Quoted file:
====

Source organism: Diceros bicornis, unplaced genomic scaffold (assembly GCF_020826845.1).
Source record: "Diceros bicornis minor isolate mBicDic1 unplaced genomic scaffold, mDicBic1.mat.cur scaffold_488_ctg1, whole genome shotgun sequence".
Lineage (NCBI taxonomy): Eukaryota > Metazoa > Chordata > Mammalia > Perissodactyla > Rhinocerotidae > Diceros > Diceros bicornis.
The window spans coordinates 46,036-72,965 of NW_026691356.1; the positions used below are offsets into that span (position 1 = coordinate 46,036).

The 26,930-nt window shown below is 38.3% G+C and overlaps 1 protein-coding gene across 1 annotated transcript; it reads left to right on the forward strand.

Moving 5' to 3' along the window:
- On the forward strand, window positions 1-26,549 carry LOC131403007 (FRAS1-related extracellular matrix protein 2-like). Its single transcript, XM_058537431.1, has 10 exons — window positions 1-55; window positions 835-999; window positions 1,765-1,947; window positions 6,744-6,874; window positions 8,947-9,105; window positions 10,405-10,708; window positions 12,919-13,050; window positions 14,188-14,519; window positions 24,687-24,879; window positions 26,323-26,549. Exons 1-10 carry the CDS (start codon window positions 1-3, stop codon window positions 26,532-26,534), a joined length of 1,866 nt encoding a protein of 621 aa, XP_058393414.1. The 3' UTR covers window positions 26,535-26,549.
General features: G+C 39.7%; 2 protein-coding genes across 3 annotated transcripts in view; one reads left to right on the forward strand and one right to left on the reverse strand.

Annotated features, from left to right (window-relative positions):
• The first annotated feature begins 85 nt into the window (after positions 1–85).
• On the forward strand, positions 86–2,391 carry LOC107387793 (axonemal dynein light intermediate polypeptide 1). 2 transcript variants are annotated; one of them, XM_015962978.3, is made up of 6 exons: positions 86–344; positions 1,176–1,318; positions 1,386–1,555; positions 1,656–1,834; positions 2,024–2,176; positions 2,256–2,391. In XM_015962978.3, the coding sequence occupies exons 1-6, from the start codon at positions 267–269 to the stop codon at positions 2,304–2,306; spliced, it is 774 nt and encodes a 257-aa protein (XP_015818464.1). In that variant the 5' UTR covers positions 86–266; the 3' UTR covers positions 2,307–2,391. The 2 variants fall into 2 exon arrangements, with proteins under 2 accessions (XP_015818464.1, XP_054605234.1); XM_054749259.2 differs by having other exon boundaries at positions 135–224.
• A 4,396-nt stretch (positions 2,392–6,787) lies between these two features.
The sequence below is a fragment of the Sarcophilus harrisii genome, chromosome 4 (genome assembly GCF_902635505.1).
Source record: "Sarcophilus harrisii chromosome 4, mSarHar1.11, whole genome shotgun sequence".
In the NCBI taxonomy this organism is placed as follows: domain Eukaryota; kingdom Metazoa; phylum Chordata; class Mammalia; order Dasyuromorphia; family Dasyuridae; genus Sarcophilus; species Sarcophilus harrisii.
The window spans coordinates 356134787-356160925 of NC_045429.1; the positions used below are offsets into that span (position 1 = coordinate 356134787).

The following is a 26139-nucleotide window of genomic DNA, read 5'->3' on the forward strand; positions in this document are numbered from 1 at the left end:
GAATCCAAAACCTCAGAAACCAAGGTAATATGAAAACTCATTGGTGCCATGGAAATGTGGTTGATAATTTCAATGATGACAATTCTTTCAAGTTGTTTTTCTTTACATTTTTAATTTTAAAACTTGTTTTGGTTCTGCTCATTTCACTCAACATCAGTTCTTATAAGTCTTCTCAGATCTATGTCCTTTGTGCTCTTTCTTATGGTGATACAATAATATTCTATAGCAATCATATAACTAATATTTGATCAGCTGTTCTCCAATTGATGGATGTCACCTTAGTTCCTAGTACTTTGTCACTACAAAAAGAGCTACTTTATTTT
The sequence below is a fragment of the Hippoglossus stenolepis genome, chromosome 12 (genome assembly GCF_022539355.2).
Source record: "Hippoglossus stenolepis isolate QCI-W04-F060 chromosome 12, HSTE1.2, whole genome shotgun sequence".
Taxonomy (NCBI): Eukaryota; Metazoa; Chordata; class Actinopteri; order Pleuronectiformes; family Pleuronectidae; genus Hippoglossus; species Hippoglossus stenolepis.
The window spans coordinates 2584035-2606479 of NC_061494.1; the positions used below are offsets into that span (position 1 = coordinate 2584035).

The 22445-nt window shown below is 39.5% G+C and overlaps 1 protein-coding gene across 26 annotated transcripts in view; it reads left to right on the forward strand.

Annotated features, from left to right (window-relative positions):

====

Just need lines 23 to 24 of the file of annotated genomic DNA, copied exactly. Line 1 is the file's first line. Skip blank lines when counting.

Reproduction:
The 22445-nt window shown below is 39.5% G+C and overlaps 1 protein-coding gene across 26 annotated transcripts in view; it reads left to right on the forward strand.

Annotated features, from left to right (window-relative positions):